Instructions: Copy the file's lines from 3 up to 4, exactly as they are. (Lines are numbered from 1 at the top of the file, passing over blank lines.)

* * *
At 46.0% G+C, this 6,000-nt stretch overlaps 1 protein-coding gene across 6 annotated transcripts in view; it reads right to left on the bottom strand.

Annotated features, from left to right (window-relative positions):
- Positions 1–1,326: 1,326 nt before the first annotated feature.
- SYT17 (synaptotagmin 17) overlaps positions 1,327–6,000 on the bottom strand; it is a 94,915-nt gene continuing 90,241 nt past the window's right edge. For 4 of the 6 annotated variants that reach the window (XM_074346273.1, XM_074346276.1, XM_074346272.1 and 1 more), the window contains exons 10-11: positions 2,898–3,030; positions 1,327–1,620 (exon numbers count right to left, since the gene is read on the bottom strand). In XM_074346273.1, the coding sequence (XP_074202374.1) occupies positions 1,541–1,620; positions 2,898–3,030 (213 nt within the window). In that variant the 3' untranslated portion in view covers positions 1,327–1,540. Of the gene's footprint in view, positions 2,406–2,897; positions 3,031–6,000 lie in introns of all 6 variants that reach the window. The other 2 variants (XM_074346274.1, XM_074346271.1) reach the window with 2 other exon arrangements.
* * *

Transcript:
- Positions 1–1,326: 1,326 nt before the first annotated feature.
- SYT17 (synaptotagmin 17) overlaps positions 1,327–6,000 on the bottom strand; it is a 94,915-nt gene continuing 90,241 nt past the window's right edge. For 4 of the 6 annotated variants that reach the window (XM_074346273.1, XM_074346276.1, XM_074346272.1 and 1 more), the window contains exons 10-11: positions 2,898–3,030; positions 1,327–1,620 (exon numbers count right to left, since the gene is read on the bottom strand). In XM_074346273.1, the coding sequence (XP_074202374.1) occupies positions 1,541–1,620; positions 2,898–3,030 (213 nt within the window). In that variant the 3' untranslated portion in view covers positions 1,327–1,540. Of the gene's footprint in view, positions 2,406–2,897; positions 3,031–6,000 lie in introns of all 6 variants that reach the window. The other 2 variants (XM_074346274.1, XM_074346271.1) reach the window with 2 other exon arrangements.